President Bush Signs ADA Amendments Into Law
On September 25, 2008 President Bush signed into law Amendments to the Americans with Disabilities Act (ADA) which effectively overturn US Supreme Court decisions that had limited the applicability of the ADA to disabled individuals.
The ADA Amendments Act of 2008 (ADAAA or the Act) becomes effective on January 1, 2009. It is expected that the EEOC will issue regulations implementing the provisions of the Act prior to the effective date.
The Supreme Court Decisions
The text of the Act makes clear that Congress’s purpose in enacting the provisions is to “reject” the US Supreme Court’s reasoning and standards enunciated in two cases and their progeny, Sutton v. United Air Lines, Inc., 527 US 471 (1999), and Toyota Motor Manufacturing, Kentucky, Inc. v. Williams, 534 US 184 (2002). In addition, Congress has reiterated its intent for the ADA to provide broader protection of individuals with disabilities from discrimination in employment. As stated in Section 3 of the Act, Congress has mandated that “the definition of disability in this Act shall be construed in favor of broad coverage of individuals under this Act, to the maximum extent permitted by the terms of this Act.” See 42 U.S.C. § 12102.
As for the particular court holdings that Congress has taken issue with, in the Sutton decision, the US Supreme Court found that the ADA protected only those individuals whose disabilities could not be “mitigated” by measures such as medication, treatment, assistive devices, or auxiliary aids or services. The Act now removes this requirement for nearly all mitigation measures. In the 2002 Williams decision, the Supreme Court narrowly interpreted the meaning of the requirement that a qualifying disability “substantially limit” the individual’s activities to mean that it must “significantly restrict” such activities. The Act makes clear that such a narrow reading of “substantially limit” will not be allowed under the ADA.
Specific Changes to the ADA
The purpose of the ADA is to protect qualified employees and applicants with disabilities from discrimination by employers. The law requires that employers provide qualified individuals with reasonable accommodations to the extent that such accommodations do not pose an undue hardship on the employer. In addition, the ADA protects individuals who may not be disabled but are discriminated by an employer who regards them as being disabled.
The ADA protects disabled individuals who can establish that: (1) he/she has a physical or mental impairment or has a record of an impairment, (2) the impairment substantially limits a major life activity, and (3) despite the impairment, the individual can perform the essential functions of his/her job with or without reasonable accommodation.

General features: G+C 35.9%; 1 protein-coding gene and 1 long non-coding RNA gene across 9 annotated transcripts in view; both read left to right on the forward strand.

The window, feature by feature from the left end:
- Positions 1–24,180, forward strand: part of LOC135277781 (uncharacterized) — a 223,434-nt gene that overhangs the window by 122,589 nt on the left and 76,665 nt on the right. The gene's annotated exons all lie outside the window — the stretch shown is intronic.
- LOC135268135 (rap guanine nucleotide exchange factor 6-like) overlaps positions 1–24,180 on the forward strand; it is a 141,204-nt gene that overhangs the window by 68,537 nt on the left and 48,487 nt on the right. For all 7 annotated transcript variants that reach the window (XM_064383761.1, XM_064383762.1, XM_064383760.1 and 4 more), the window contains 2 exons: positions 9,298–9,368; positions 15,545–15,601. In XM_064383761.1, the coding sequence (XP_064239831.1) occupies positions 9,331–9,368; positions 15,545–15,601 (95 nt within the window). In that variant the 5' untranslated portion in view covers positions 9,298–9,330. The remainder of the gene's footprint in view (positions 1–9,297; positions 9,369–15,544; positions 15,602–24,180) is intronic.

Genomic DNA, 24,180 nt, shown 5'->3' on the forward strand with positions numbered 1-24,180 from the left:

The Act clarifies the meaning of certain components of this test by:
- changing the definition of “substantially limits”
- adding a definition of “major life activities”
- clarifying the role of mitigating measures in determining whether an individual is substantially impaired
- changing the definition of “disability” to include impairments that are episodic or in remission
Specifically, the Act clarifies that an impairment that substantially limits a major life activity “need not limit other major life activities in order to be considered a disability.” The Act also makes a significant change in allowing for an impairment that is “episodic or in remission,” such as cancer, to now qualify as a disability so long as “it would substantially limit a major life activity when active.” ADA now makes clear that there does not need to be a record of an individual’s impairment in order for the individual be to considered disabled, but such a record may be the basis for being deemed disabled under the ADA.
In addition, the Act states that the determination of whether an individual is disabled due to substantial impairment of a major life activity shall be made without regard to any mitigating measures, other than “ordinary eyeglasses or contact lenses.” The Act also now provides a definition of “major life activities,” which goes beyond those activities previously recognized by the Equal Employment Opportunity Commission. The Act’s non-exhaustive list of recognized major life activities includes previously unrecognized activities such as reading, bending, and communicating, as well as major bodily functions such as brain, respiratory, circulatory and reproductive functions.
The Act also clarifies that individuals who are protected because they are “regarded as being disabled” do not have to first establish that their impairments limit or are perceived to limit a major life activity. However, impairments that are “transitory or minor,” which are defined as impairments that have “an actual or expected duration of 6 months or less,” will not qualify as “regarded as” being a disability. In addition, individuals who are regarded as being disabled but are not in fact disabled will not be eligible for reasonable accommodations to the employer’s policies, practices or procedures.
If you are interested in learning more about the ADA and the impact on the workplace of the recently enacted Amendments to the Americans with Disabilities Act, please contact any of the Arent Fox attorneys listed here.